The pandemic of the past few years has kept people in their homes much more often than most would prefer. Instinctually, many are looking around for alternative lodgings to go when they want to escape the inside of their own four walls and the weariness of outside social distancing. If you want a secluded spot to better enjoy life in these crazy COVID days, a cabin in the woods might be the solution. If you’re wondering how to finance such a purchase, the good news is that there are mortgages to pay for cabins.
In American vernacular, we use “cabin” to mean anything from a small rural house to a log structure to a primitive building of any sort. When it comes to mortgages, cabins are considered vacation homes. That determines the kind of financing you can get.
Depending on the price of your desired getaway, you might be able to refinance the mortgage on your primary residence to pull out equity. Called a cash-out refinance, it allows you to make a new loan of up to 80% of your home’s value. After subtracting your previous mortgage balance, you are left with cash that you can use in any way you like. If you have substantial equity, a cash-out refi may provide you with enough to pay for your vacation cabin outright. If not, it could be a big down payment on a vacation loan.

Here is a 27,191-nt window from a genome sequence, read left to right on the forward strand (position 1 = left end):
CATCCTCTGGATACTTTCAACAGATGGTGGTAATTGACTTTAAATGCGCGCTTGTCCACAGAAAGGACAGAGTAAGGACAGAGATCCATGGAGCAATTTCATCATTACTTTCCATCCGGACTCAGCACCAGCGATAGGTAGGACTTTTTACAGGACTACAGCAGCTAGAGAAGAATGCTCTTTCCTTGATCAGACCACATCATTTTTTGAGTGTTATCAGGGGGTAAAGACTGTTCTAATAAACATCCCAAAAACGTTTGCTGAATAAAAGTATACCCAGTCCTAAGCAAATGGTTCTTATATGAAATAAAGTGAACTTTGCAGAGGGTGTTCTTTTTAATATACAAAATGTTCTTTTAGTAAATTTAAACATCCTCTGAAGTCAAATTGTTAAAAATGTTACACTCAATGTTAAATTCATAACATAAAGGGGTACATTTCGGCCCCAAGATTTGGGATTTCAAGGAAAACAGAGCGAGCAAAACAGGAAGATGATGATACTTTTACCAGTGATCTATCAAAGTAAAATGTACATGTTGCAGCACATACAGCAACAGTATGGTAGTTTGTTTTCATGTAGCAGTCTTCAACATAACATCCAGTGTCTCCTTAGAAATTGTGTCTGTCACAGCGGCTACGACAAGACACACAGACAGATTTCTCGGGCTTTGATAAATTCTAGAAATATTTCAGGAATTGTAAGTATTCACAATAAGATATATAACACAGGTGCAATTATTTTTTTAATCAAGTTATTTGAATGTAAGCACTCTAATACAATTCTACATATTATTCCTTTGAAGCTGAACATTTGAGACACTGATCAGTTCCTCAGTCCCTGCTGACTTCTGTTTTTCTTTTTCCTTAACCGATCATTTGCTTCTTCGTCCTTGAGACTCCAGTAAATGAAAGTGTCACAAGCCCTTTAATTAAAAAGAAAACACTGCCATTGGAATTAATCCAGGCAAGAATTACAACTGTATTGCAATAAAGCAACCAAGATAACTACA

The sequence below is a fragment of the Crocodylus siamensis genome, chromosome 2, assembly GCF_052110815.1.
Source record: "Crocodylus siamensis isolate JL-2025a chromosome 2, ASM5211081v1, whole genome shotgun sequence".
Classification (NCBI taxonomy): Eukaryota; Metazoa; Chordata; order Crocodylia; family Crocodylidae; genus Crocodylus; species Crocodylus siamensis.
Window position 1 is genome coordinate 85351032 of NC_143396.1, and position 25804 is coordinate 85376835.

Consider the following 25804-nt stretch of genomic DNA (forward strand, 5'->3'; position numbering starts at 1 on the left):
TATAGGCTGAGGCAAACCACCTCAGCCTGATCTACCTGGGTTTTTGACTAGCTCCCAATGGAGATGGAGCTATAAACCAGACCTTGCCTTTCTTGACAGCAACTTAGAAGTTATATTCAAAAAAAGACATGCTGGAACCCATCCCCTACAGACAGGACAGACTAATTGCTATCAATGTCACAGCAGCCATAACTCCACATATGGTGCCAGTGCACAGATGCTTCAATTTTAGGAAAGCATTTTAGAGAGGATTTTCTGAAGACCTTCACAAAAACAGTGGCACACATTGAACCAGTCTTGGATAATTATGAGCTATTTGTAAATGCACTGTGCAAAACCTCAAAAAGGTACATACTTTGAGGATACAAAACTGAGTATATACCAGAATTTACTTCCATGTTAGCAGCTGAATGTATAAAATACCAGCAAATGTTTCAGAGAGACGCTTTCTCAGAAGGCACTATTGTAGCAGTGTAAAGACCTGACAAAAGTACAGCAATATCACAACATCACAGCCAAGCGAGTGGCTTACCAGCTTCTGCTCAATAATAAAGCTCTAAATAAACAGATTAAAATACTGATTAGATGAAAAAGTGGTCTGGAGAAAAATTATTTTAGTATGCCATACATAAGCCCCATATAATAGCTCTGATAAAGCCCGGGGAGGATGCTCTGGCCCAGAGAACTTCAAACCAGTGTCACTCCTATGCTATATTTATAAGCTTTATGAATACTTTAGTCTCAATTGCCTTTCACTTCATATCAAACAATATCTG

You could also use a home equity line of credit (HELOC) to pay for your cabin. A HELOC functions like a credit card, allowing you to pull out as much or as little as you like up to a certain limit. You could pull out a large lump sum to outright buy or finance your vacation spot. After about 10 years, you will not be able to pull out any more money and you will need to repay the loan to the lender.
Second Home or Vacation Mortgage
There are home loans specifically for vacation properties. In order to qualify, you’ll have to plan to occupy the home for more than 14 days a year. You should also expect higher interest rates, credit scores, and down payment requirements than on your first mortgage.
If you are planning to build a cabin from scratch, you’ll need an entirely different type of loan. A construction-to-permanent loan basically acts like a line of credit while the home is being built. You can pull out money to pay for materials and contractors after lender-ordered inspections are complete. Until the cabin is complete, you will only be responsible for making interest payments on the money paid out by the bank. Once the property is finished, and an appraiser has made a final inspection, the loan rolls into a traditional mortgage, with principal and interest due in amortized payments each month.
While it might require a little more work or research than a primary residence mortgage, there are plenty of ways to finance the cabin of your dreams.